Function of the Pancreas

The pancreas plays a vital role in the process of digestion. It comprises endocrine and exocrine tissues that produce different hormones, which are required for the healthy functioning of the human body. This article provides information on the functions of this organ.
Nurse with pancreas
Pancreas can be defined as a glandular organ that is a part of the endocrine system and the digestive system. It is spongy and yellowish in color. It is about 15 cm in length and about 3.8 cm in width. It extends to the back of the abdomen, behind the stomach and is attached to the duodenum, which is the part of the small intestine between the stomach and the jejunum. As a part of the endocrine system, it produces hormones such as insulin, somatostatin, and glucagon. The exocrine section synthesizes and secretes pancreatic juices that contain digestive enzymes which are further passed into the small intestine. These digestive enzymes contribute to the breaking down of carbohydrates, fats, and protein content present in the half digested food.
Function
Pancreas is said to be a dual functioning gland, as it displays the properties of both endocrine as well as the exocrine glands.
Endocrine
This part of pancreas which performs endocrine function is formed out of millions of cell clusters. These cell clusters are known as the Islets of Langerhans. These islets consist of four types of cells, which are classified on the basis of the hormones they secrete. The cells that secrete glucagon are called alpha cells, whereas the cells that secrete insulin are known as the beta cells. Somatostatin is secreted by delta cells, whereas pancreatic polypeptide is secreted by the PP cells. The structure of islets comprises endocrine glands arranged in cords and clusters. These glands are crisscrossed by a thick chain of capillaries. These capillaries are lined up layers of cells that are in direct contact with the blood vessels in the gland. Some cells are in direct contact, while the others are connected through cytoplasmic processes.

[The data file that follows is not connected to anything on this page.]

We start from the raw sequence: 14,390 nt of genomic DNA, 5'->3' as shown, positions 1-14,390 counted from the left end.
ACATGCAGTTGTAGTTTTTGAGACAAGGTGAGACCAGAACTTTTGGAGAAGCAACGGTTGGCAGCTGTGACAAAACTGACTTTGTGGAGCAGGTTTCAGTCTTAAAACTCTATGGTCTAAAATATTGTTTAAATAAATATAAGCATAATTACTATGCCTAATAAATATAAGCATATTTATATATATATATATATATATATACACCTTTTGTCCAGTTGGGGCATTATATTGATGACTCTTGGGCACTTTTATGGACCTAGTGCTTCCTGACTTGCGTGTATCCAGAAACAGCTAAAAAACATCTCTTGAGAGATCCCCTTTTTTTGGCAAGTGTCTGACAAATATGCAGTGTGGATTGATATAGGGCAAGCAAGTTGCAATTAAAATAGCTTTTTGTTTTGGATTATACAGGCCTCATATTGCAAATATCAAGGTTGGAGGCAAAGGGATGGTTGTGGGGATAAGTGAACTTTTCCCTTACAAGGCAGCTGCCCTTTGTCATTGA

Exocrine
This part of the pancreas generates digestive enzymes along with an alkaline fluid. Both of these are secreted into the small intestine through the ducts running through it. This function of secretion is performed in response to the hormones called cholecystokinin and secretin. The digestive enzymes produced by the exocrine glands include chymotrypsin, trypsin, pancreatic lipase, and pancreatic amylase. Digestive enzymes are actually produced by the acinar cells present in the exocrine pancreas. The cells lining the pancreatic ducts are called the centroacinar cells. The centroacinar cells secrete a solution rich in salt and bicarbonate contents into the intestine.
Thus, the pancreas plays an important role in carrying out certain vital bodily processes. Proper functioning of this organ is important, otherwise one could get affected by medical conditions such as pancreatitis and diabetes. Pancreatitis is inflammatory in nature, whereas diabetes is associated with inadequate secretion of insulin by this glandular organ. Following a healthy diet and an exercise regimen, and cutting down on the intake of alcohol have proven to be effective precautionary measures for these conditions.
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